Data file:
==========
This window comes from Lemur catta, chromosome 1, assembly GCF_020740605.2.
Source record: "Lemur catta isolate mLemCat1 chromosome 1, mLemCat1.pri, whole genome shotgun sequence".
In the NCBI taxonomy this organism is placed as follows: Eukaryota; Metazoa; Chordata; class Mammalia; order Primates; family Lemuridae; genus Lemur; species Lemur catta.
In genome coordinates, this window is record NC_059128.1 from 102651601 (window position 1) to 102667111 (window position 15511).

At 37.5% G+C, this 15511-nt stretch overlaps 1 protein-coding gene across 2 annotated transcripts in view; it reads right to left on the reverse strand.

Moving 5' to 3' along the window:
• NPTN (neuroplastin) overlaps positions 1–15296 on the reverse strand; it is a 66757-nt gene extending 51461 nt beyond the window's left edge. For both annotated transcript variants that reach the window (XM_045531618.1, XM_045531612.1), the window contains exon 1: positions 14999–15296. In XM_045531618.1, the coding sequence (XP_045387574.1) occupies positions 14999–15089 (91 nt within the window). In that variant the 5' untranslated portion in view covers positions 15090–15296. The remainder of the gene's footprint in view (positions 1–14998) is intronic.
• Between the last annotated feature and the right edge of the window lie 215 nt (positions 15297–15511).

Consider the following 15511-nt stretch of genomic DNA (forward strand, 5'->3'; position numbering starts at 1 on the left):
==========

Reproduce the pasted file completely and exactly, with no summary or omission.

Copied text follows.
This window comes from Lemur catta, chromosome 1, assembly GCF_020740605.2.
Source record: "Lemur catta isolate mLemCat1 chromosome 1, mLemCat1.pri, whole genome shotgun sequence".
In the NCBI taxonomy this organism is placed as follows: Eukaryota; Metazoa; Chordata; class Mammalia; order Primates; family Lemuridae; genus Lemur; species Lemur catta.
In genome coordinates, this window is record NC_059128.1 from 102651601 (window position 1) to 102667111 (window position 15511).

At 37.5% G+C, this 15511-nt stretch overlaps 1 protein-coding gene across 2 annotated transcripts in view; it reads right to left on the reverse strand.

Moving 5' to 3' along the window:
• NPTN (neuroplastin) overlaps positions 1–15296 on the reverse strand; it is a 66757-nt gene extending 51461 nt beyond the window's left edge. For both annotated transcript variants that reach the window (XM_045531618.1, XM_045531612.1), the window contains exon 1: positions 14999–15296. In XM_045531618.1, the coding sequence (XP_045387574.1) occupies positions 14999–15089 (91 nt within the window). In that variant the 5' untranslated portion in view covers positions 15090–15296. The remainder of the gene's footprint in view (positions 1–14998) is intronic.
• Between the last annotated feature and the right edge of the window lie 215 nt (positions 15297–15511).

Consider the following 15511-nt stretch of genomic DNA (forward strand, 5'->3'; position numbering starts at 1 on the left):